Retirement Is Just Not For Everyone I am Learning

It has occurred to me several times as I sit down to write this column with its overall topic that I really like (Retired and Rejuvenated), that many people in their 60’s and 70’s are not retired, don’t want to retire, or can’t retire because of economic reasons.{{more}} I am, in fact, surprised that I have not received emails from folks saying, “sure it is great to remain active and healthy in our later years, travel, pursue hobbies, get involved with the community, but we still have full-time jobs, and we will not be ‘hitting the hammock’ for a few more years.”

The more I read the newspapers and listen to the national news, the more I realize that for many seniors the lure of retirement is not an immediate reality. Just this week CBS carried a story about the number of college professors who are still teaching and doing research well into their 70’s and 80’s. They love their work, they are still good at it and students are still learning from them.

The program also pointed out the dilemma this creates for young college professors who have recently graduated with their doctoral degrees and credentials, but can’t get teaching assignments because the older professors are not moving out of their positions. I am sure this same delemna exists for many other professions and business corporations. The question of “when to retire” is one that many of us have been asking for years. The answer is especially hard for those who love their work, are physically able to continue doing their work, and for those whose self-image is largely dependent on the work they do.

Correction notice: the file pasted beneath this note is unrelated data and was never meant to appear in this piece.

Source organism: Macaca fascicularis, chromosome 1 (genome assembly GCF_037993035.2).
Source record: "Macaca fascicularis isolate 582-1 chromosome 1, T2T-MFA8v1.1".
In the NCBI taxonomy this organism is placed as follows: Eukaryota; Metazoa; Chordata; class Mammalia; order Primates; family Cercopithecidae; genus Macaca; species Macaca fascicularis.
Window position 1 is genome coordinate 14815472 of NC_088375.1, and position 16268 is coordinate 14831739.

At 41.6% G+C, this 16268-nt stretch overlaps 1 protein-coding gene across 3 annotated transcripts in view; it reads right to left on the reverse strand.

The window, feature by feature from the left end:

According to a new report by the U.S.Census Bureau, the number of Americans 65 and over who remain in the labor force has grown by a third over the last 20 years. This trend is expected to accelerate as more healthy, but not so wealthy, baby boomers reach the traditional age of retirement and just keep plugging away.

The total share of seniors who are still working rose from 12.1 percent in 1990 to 16.1 percent in 2010. In 2011, according to survey results, it appears to have edged up to 16.2 percent. The Bureau of Labor Statistics projects that workforce participation by Americans 65 and older will reach 22.6 percent by 2020.

We talk about the “retirement decision,” but that might not give the full picture. There are people who have lost their jobs, been downsized, lost their health, or have significant caregiving responsibilities that forced them to leave the workforce. In other words, it might not always be our decision, it is just what happens.

Financial concerns affect our decisions about retirement. Healthy 65 year olds today have at least a 40 percent chance of living into their 90s, which means some will be at risk of outliving their savings. Baby boomers and current young workers may be at even greater risk if they have not saved substantial amounts of money for their retirement years. Many people are putting off enrolling in Social Security to later years, in order to collect a higher benefit because they are living longer.

It may be an American dream to be Retired and Rejuvenated. But for some, that “hammock” is not in their near future. I’d love to hear from readers about your retirement decisions. When do you think is the best time to retire?

Joanne Byrne served as Senior Services Coordinator for the Town of Orange. She is now actively and happily retired. Email her at to share your thoughts on retiremen